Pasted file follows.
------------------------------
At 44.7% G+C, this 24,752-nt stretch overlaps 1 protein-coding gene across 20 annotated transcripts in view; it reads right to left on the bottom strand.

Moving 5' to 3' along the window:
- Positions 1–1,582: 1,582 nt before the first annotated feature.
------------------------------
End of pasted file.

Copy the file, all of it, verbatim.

At 44.7% G+C, this 24,752-nt stretch overlaps 1 protein-coding gene across 20 annotated transcripts in view; it reads right to left on the bottom strand.

Moving 5' to 3' along the window:
- Positions 1–1,582: 1,582 nt before the first annotated feature.